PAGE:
SA Water Corporation readies to deploy 4.14 MW coastal PV project


SA Water Corporation readies to welcome a 4.14 MW coastal PV project to its solar portfolio, as it moves on its ambitious plan to offset electricity bills with solar. 

China’s JA Solar has delivered all solar modules needed for the project, which will be used to provide reliable and clean energy for safe transportation of clean drinking water and treatment of wastewater.

The modules are being installed at three sites: Hope Valley Water Treatment Plant (1.5 MW), Glenelg Waste Water Treatment Plant (1.32 MW), and Christies Beach Waste Water Treatment Plant (1.32 MW).

Construction is carried out by Enerven Energy, a wholly-owned subsidiary of SA Power Networks. The local outfit won a tender earlier this year for Stage 1 ground-mounted solar installations across three sites as part of a 6 MW SA Water’s project, which also includes a floating solar PV plant.

According to Enerven, the ground-mounted project is due for completion late October, with the Glenelg site to be the final site commissioned and operational.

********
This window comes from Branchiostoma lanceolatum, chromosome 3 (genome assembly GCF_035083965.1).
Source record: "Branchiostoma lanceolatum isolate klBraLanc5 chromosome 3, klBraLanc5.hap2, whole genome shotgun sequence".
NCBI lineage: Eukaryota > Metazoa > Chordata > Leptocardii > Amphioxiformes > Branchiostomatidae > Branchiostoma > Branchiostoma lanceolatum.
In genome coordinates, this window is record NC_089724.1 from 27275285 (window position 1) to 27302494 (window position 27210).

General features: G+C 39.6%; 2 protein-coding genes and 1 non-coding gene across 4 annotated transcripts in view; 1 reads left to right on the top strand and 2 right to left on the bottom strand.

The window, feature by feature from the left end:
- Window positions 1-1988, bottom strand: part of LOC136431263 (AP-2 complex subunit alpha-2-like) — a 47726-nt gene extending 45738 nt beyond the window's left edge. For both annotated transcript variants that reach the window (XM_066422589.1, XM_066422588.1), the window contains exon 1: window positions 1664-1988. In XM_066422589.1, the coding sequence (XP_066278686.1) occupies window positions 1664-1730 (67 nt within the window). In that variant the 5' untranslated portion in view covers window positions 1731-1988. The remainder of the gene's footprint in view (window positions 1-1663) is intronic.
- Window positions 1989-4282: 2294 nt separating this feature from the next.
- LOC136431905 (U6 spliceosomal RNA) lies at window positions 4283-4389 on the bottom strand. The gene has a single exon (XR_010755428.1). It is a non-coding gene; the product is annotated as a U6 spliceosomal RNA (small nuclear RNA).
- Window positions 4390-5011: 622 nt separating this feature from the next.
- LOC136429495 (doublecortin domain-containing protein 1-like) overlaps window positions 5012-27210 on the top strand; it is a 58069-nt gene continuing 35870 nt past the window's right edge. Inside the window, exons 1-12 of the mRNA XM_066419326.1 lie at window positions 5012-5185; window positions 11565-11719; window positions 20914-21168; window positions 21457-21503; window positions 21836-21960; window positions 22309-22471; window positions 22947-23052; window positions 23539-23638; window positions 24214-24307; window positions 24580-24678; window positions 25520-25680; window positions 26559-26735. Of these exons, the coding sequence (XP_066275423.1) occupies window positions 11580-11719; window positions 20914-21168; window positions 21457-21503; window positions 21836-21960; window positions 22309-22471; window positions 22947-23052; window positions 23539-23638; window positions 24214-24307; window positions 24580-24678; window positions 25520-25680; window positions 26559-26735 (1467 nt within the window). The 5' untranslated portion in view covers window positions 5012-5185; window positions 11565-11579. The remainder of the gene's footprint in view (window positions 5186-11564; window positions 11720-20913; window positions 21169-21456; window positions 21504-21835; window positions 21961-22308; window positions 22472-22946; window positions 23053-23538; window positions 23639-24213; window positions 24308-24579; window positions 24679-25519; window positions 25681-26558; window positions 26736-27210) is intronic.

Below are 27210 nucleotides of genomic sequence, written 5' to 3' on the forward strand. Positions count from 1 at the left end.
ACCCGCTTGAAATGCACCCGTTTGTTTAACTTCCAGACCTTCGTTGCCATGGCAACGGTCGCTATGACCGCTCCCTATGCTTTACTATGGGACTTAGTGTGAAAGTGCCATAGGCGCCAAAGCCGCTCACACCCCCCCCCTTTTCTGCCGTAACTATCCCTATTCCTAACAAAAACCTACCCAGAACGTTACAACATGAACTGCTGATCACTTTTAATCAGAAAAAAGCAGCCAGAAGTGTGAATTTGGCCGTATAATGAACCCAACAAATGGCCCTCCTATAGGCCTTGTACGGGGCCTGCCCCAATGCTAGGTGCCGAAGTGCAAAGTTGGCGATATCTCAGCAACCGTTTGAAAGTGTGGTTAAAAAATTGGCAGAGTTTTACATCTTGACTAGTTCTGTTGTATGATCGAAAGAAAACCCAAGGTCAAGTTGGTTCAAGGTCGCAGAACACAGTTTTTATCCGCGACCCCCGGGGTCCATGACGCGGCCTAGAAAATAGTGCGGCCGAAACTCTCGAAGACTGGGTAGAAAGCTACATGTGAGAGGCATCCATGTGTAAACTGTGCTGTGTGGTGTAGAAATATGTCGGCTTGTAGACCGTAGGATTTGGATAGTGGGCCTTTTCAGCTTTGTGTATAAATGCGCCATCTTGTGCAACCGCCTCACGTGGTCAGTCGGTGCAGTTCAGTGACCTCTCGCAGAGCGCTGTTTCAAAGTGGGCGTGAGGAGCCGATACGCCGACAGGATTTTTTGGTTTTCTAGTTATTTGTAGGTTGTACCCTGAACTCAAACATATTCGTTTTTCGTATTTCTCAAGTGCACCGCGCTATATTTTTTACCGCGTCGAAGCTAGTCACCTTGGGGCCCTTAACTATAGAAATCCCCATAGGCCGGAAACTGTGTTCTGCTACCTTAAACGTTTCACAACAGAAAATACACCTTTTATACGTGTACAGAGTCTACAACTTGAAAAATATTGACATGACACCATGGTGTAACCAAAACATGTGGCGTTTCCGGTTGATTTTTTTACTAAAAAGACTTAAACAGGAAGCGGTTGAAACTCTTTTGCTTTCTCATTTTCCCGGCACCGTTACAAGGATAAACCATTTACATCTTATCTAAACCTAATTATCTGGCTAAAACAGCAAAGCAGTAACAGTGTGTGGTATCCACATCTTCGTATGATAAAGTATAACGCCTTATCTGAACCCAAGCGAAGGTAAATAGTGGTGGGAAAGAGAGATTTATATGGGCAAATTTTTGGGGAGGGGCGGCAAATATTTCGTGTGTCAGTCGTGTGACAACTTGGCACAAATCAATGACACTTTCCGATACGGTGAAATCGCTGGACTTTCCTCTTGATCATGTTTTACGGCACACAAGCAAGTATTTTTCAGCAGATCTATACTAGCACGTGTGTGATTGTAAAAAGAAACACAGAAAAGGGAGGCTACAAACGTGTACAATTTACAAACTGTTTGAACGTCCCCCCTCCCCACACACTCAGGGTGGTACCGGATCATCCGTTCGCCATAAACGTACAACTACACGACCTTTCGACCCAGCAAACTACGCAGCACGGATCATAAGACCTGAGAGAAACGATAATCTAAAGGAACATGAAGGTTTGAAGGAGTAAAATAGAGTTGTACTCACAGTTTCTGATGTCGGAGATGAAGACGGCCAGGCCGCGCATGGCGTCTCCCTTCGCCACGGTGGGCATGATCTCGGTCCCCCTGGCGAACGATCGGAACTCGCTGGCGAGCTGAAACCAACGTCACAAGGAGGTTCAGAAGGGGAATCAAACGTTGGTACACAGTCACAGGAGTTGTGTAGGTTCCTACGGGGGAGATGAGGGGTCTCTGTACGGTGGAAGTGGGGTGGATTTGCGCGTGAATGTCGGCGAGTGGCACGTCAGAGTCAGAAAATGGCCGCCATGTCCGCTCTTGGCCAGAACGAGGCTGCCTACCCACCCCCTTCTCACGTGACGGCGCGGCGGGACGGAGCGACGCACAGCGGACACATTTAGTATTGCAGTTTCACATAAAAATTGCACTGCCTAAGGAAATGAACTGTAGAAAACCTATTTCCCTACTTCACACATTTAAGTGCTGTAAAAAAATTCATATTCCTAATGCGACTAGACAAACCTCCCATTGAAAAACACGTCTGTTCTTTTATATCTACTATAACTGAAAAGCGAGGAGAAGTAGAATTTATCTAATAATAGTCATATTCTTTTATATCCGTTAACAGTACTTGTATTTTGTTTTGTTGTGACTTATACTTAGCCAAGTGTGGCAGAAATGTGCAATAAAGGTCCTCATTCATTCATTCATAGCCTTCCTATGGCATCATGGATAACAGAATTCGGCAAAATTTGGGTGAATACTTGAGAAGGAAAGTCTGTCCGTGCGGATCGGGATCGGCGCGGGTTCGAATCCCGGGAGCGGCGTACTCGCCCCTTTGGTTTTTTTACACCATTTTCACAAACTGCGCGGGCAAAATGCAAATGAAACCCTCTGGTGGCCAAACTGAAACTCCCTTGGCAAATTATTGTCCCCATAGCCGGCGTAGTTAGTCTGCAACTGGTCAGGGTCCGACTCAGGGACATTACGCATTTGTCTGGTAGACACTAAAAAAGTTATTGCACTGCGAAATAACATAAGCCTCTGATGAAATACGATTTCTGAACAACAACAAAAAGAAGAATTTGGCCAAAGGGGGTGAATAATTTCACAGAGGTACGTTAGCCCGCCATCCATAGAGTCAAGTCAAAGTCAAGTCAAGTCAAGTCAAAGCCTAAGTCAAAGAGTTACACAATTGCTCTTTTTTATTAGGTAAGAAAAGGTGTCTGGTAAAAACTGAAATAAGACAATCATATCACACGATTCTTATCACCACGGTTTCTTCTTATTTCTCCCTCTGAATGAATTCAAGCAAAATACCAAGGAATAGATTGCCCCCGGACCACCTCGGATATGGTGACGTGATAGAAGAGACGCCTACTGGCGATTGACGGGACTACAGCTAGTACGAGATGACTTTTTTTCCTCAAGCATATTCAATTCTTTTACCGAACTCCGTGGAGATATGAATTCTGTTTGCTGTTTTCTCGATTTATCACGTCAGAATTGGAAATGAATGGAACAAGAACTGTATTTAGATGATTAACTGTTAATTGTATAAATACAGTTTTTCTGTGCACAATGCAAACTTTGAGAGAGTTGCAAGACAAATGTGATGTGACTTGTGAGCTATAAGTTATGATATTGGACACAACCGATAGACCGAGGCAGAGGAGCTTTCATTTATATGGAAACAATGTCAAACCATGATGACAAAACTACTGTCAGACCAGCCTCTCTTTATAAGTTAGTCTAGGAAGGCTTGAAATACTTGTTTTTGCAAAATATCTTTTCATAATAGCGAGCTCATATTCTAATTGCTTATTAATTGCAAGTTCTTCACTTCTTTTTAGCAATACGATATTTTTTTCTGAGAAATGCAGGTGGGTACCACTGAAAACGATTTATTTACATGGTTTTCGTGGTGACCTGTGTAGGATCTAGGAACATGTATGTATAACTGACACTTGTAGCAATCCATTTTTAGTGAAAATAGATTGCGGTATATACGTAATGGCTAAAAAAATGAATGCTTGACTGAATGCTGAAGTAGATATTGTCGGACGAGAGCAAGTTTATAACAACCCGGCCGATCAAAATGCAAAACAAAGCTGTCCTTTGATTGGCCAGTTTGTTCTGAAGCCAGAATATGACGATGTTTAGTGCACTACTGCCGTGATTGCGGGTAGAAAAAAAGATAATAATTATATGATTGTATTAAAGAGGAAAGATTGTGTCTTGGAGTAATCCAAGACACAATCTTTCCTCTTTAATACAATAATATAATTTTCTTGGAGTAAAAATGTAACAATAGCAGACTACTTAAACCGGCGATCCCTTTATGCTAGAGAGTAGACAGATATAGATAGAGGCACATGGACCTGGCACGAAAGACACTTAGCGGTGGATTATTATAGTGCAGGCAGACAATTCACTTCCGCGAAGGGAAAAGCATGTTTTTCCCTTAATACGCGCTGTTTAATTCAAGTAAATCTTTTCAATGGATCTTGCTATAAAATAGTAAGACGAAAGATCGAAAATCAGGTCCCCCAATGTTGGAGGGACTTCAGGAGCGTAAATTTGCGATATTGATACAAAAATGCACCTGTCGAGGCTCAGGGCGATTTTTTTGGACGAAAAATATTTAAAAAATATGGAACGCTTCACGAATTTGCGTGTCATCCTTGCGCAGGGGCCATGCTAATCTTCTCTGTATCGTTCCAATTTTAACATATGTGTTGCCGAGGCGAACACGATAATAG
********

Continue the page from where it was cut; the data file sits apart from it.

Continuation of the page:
Overall, SA Water’s solar portfolio began taking shape with the installation of a pilot 100 kW solar PV and 50 kWh battery storage system at its Crystal Brook Depot, which was part of the company’s initial $10 million investment in 6 MW of solar PV.

This year, SA Water announced plans to install 154 MW of solar PV and 34 MWh of energy storage over the next two years. The systems will be deployed at approximately 70 of its sites around the state with an eye on the company’s  ambitious goal of achieving zero net electricity costs by 2020.

The company is seeking to effectively neutralize its huge electricity bills, which reached $55 million for 220 GWh in 2016-17, making SA Water one of the state’s largest electricity users.

“The maturity of solar technology has allowed us to confidently determine how and where it can assume supply for our energy-intensive water treatment and pumping operations, and export to the market to return revenue,” SA Water Chief Executive Roch Cheroux said in April, commenting on the zero net electricity cost plans.

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